Discovery claim of biblical scroll in Iran is fake
Videos shared on social media claim to show a recently discovered original scroll of the Book of Esther, a biblical text which recounts the deliverance of the Jewish people from a plot to exterminate them in the 5th century BC. But experts say the video shows a document with random Hebrew letters and no indication of a genuine antiquity.
"The original book of Esther was recently found in Iran by a Jew who lived there. The scroll is from 1500 years ago. The beauty is everything written in pure gold," says the text accompanying a YouTube video posted on March 19, 2022 and viewed more than 3,000 times.
But experts said the object in the video -- in which an unidentified person is seen unfurling the scroll without gloves or any other preservation technique -- is clearly not the Book of Esther nor is it from that period, based on the writings and markings on the scroll.
"This is a forgery," said Lawrence Schiffman, a professor and director of New York University's Global Network for Advanced Research in Jewish Studies.
"We have an arbitrary arrangement of Hebrew letters. We don't have the Book of Esther."
Schiffman said a number of forged antiquities have surfaced in the Middle East in recent years, but that this item is not likely to fool anyone with knowledge of Hebrew or Jewish history.
The text is "gibberish" and the Hebrew vowel markings underneath the letters came into use much later, in the Tiberian era, Schiffman told AFP.
Moreover, he said there do not appear to be any corrections in the scroll, which is unusual for a hand-scribed manuscript from ancient times.
"I would have to see corrections; nobody writes a text in the first version without corrections," he said.
The Book of Esther recounts the story of the Jewish queen who helped prevent a planned annihilation of the Jewish population during the reign of Xerxes I, the king of Persia from about 486 to 465 BC. The Old Testament text inspired the carnival-like Jewish festival of Purim and was later incorporated into the New Testament.
One of the oldest verified Esther scrolls -- also referred to as megillah -- was gifted last year to the National Library of Israel. It is believed to date from around 1465.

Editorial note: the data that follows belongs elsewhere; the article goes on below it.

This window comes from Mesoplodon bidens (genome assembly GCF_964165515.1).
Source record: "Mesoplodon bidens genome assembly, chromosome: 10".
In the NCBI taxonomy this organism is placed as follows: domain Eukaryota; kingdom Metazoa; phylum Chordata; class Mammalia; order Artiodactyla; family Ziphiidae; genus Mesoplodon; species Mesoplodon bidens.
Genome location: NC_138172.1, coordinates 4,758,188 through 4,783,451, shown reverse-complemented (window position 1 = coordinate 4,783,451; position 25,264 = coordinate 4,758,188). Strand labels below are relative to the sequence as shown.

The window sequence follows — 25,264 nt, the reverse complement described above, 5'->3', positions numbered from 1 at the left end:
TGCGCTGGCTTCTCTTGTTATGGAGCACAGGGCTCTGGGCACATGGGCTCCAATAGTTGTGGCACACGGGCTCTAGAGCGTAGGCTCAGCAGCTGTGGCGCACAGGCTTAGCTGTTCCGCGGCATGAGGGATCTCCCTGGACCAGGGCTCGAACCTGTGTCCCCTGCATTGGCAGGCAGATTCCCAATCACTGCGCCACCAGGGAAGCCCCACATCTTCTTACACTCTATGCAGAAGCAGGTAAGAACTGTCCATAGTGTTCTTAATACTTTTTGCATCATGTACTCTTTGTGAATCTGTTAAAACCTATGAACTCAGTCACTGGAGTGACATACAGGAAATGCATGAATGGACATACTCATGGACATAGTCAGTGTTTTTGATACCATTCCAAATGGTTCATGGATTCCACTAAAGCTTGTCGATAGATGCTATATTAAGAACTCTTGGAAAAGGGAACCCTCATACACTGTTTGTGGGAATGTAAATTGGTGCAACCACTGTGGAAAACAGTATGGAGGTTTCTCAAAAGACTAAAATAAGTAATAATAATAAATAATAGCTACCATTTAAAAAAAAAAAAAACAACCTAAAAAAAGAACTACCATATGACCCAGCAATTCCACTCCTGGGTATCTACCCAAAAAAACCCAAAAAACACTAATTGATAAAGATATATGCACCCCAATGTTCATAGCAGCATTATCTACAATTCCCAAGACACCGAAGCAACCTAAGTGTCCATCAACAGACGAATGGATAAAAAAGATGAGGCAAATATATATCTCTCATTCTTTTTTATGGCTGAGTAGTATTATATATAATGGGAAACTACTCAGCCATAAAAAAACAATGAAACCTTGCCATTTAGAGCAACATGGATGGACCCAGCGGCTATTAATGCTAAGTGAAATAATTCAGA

The scroll in the video cannot be credibly linked to an ancient document from that period, said Jodi Magness, an archaeologist and professor of religious studies at the University of North Carolina who has worked extensively in the Middle East and who is a past president of the Archaeological Institute of America.
The use of the star of David suggests the scroll is not even a good forgery, Magness told AFP.
"The star of David did not become a symbol of Judaism before the Middle Ages," the archaeologist said in a telephone interview from Jerusalem.
"It doesn't look ancient, but in any case you wouldn't be able to date it any earlier than the Middle Ages."
Significantly, the video offers no evidence of the provenance of the object, making it impossible to verify as an antiquity, Magness said.
"Without any documentation of its origins it's a non-starter for archaeologists," she said.
"Archaeology is like (the TV show) CSI. You have to have a chain of custody. You need to know where it was discovered and under what circumstances or there would be no way to verify it."
Based on the lack of apparent evidence that it is genuine, Magness said it would not be worth submitting it for scientific analysis, and that archaeologists could not do this lacking provenance without violating their code of ethics.
"I wouldn't waste my time trying to authenticate it," she said. "It looks like something one of my students would do for a class assignment."